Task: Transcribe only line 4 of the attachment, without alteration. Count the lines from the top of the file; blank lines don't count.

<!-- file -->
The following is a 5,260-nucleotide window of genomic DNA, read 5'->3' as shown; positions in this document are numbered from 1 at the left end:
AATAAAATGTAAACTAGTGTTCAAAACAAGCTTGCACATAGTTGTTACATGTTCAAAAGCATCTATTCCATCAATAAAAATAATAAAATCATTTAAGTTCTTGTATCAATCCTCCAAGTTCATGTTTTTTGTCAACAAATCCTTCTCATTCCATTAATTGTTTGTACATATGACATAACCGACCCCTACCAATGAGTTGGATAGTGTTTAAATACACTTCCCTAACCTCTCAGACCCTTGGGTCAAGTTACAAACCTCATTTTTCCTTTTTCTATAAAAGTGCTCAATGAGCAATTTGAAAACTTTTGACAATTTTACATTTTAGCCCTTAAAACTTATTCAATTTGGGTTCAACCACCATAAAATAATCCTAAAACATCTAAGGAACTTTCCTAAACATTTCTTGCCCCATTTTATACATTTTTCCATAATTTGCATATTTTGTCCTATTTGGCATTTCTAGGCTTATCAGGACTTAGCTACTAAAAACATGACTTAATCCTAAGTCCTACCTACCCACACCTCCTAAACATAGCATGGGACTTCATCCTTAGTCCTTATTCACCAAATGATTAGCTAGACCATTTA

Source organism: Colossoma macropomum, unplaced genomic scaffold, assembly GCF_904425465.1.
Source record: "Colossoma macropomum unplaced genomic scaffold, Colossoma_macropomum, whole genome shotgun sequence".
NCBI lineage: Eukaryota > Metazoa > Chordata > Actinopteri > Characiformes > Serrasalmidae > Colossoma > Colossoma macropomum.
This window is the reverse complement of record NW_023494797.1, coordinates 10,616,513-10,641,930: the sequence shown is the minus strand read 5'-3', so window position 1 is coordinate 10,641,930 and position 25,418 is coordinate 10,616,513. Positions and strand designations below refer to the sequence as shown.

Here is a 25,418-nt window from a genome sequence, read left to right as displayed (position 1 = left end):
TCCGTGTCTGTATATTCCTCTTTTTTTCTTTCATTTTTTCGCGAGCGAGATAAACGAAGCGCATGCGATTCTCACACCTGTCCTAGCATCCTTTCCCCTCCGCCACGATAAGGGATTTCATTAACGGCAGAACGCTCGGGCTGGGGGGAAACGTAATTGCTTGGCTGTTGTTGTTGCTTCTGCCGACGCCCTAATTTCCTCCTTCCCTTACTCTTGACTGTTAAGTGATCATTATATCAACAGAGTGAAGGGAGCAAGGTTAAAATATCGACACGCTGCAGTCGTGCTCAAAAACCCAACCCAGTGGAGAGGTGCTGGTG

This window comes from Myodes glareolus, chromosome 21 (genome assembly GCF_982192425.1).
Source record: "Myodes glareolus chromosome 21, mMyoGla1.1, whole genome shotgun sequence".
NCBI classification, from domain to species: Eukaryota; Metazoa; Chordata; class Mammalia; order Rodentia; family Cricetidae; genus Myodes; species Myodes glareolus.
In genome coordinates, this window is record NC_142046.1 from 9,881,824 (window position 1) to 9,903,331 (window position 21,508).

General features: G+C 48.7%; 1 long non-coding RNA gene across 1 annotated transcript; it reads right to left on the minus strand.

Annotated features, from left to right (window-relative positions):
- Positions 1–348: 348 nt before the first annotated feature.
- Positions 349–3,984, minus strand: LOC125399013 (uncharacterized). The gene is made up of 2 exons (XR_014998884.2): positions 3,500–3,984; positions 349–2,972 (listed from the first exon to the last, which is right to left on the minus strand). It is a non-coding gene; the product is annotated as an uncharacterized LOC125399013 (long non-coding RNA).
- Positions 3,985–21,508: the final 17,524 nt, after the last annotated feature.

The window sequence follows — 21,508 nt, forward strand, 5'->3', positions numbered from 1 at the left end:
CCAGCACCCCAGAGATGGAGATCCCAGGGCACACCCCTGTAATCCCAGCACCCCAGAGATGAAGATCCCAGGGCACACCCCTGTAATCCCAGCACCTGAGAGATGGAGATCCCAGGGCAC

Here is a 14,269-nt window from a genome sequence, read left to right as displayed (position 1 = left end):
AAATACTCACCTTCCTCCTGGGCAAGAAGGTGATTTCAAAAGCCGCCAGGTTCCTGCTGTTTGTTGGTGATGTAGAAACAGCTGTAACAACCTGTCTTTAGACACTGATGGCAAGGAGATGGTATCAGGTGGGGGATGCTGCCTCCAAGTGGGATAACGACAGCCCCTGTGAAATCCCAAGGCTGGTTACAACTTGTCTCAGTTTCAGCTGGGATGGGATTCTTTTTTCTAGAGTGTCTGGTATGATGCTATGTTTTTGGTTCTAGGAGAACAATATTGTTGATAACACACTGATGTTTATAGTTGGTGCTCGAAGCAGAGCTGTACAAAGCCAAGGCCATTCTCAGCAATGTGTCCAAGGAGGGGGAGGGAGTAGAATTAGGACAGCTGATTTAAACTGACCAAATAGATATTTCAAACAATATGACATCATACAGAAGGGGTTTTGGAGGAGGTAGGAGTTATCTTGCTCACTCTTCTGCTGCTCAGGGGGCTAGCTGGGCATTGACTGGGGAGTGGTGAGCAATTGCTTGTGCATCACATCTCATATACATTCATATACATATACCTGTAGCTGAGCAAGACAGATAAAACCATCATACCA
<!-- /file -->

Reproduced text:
Source record: "Colossoma macropomum unplaced genomic scaffold, Colossoma_macropomum, whole genome shotgun sequence".